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Unformatted text preview: Question #1 This question is based on example 1 on page 24 (slide 16) of your course packet The owners of Johnny Jims claim that their stores average $875,000 in annual sales. You used this information in deciding to open a store. Your store however has not come even close to these annual sales. You want to prove that the figues given to you were misleading, and that in fact the t rue population sales figures must be below 875,000. You collect annual sales figures from 70 randomly selected stores. The average in your sample turns out to be $856,000, with a standard deviation of $24,000. What is the relevant point estimate? 856000 What is the value of the test statistic? 6.623558543 This test statistic has • A normal distribution • A t distribution with 69 degrees of freedom • A standard normal distribution • A t distribution with 68 degrees of freedom • A t distribution with 70 degrees of freedom What is the pvalue for this test? 3.17755E09 = 3.17755e09 Allowing for a 5% chance of a Type I error, what is your conclusion for this test? • Do not reject the null hypothesis and conclude that there is insufficient evidence that the numbers were misleading • Reject the null hypothesis and conclude that there is insufficient evidence that the numbers were misleading • Reject the null hypothesis and conclude that the numbers were misleading • Do not reject the null hypothesis and conclude that the numbers were misleading Suppose that all of a sudden you find out from your friend, who is in management of a similar franchise, that you can count on the standard deviation of sales being $28,000. Which steps would you undertake to carry out the same test as above but with this new piece of information? You would: • calculate a z statistic • use a standard normal distribution • reject the null hypothesis • fail to reject the null hypothesis • use a t distribution with 70 degrees of freedom • use a t distribution with 69 degrees of freedom • calculate a t statistic Question #2 This question is based on example 3 on page 26 (slide 18) of your course packet Your company is considering opening a retail store in Fairbanks Alaska, but will only do so if average daily spending per capita is higher there than...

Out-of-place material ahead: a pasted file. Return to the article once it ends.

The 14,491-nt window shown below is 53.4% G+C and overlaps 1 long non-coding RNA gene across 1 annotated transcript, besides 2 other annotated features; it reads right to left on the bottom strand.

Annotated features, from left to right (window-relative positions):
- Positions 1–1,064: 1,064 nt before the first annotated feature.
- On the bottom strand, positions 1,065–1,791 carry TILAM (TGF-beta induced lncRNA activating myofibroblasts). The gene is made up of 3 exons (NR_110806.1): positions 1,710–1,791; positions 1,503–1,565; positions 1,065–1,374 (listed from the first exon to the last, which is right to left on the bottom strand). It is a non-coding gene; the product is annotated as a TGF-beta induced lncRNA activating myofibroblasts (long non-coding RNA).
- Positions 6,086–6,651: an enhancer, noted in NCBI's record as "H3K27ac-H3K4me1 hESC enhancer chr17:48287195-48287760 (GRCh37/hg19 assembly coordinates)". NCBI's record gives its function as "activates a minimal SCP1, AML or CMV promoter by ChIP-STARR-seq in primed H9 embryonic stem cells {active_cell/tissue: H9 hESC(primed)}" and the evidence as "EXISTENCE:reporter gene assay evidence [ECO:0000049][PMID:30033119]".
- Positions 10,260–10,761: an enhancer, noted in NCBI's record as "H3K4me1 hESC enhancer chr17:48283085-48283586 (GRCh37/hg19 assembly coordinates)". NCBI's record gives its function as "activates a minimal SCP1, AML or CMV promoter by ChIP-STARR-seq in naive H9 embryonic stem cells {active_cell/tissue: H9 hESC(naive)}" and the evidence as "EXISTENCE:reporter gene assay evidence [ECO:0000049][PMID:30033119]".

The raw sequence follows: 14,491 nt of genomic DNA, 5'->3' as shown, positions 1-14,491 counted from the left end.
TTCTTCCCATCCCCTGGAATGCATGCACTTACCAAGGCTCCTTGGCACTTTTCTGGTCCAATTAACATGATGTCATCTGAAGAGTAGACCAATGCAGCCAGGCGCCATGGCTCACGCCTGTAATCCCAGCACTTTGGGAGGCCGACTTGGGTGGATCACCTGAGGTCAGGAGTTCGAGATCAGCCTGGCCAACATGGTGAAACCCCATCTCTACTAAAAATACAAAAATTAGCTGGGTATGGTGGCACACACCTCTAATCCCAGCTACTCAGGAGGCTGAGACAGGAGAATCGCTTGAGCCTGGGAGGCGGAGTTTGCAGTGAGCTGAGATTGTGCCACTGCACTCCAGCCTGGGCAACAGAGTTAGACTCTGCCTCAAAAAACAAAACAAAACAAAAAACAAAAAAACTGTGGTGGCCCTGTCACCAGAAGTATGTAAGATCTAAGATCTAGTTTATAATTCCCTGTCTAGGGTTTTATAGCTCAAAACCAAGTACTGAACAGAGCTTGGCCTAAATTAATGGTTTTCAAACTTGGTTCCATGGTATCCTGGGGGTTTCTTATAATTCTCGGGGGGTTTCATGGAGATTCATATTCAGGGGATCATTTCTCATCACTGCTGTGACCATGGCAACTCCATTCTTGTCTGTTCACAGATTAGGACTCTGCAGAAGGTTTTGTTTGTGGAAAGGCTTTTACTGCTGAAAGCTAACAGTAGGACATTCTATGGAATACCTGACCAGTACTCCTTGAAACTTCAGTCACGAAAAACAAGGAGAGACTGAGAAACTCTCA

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This note was uploaded on 02/11/2010 for the course ECON 203 taught by Professor Petry during the Spring '09 term at University of Illinois, Urbana Champaign.
 Spring '09
 PETRY

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